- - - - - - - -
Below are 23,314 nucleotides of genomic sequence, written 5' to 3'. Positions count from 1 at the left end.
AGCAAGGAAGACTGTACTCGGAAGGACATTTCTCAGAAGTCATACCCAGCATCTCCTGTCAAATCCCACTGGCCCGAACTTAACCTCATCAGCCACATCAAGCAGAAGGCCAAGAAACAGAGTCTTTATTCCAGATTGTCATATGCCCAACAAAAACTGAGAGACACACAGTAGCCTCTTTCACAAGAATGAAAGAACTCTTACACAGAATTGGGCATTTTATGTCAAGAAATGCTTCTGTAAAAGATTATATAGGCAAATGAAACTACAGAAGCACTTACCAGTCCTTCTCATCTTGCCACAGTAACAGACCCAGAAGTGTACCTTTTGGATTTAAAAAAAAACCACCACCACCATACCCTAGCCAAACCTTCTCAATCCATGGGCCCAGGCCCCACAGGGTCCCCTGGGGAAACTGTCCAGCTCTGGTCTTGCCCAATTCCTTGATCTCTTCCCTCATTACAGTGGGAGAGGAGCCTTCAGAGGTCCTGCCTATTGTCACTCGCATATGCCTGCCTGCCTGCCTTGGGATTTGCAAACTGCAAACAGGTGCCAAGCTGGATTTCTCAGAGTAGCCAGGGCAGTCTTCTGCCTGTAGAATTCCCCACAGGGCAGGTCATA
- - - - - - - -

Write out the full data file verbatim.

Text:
Below are 23,314 nucleotides of genomic sequence, written 5' to 3'. Positions count from 1 at the left end.
AGCAAGGAAGACTGTACTCGGAAGGACATTTCTCAGAAGTCATACCCAGCATCTCCTGTCAAATCCCACTGGCCCGAACTTAACCTCATCAGCCACATCAAGCAGAAGGCCAAGAAACAGAGTCTTTATTCCAGATTGTCATATGCCCAACAAAAACTGAGAGACACACAGTAGCCTCTTTCACAAGAATGAAAGAACTCTTACACAGAATTGGGCATTTTATGTCAAGAAATGCTTCTGTAAAAGATTATATAGGCAAATGAAACTACAGAAGCACTTACCAGTCCTTCTCATCTTGCCACAGTAACAGACCCAGAAGTGTACCTTTTGGATTTAAAAAAAAACCACCACCACCATACCCTAGCCAAACCTTCTCAATCCATGGGCCCAGGCCCCACAGGGTCCCCTGGGGAAACTGTCCAGCTCTGGTCTTGCCCAATTCCTTGATCTCTTCCCTCATTACAGTGGGAGAGGAGCCTTCAGAGGTCCTGCCTATTGTCACTCGCATATGCCTGCCTGCCTGCCTTGGGATTTGCAAACTGCAAACAGGTGCCAAGCTGGATTTCTCAGAGTAGCCAGGGCAGTCTTCTGCCTGTAGAATTCCCCACAGGGCAGGTCATA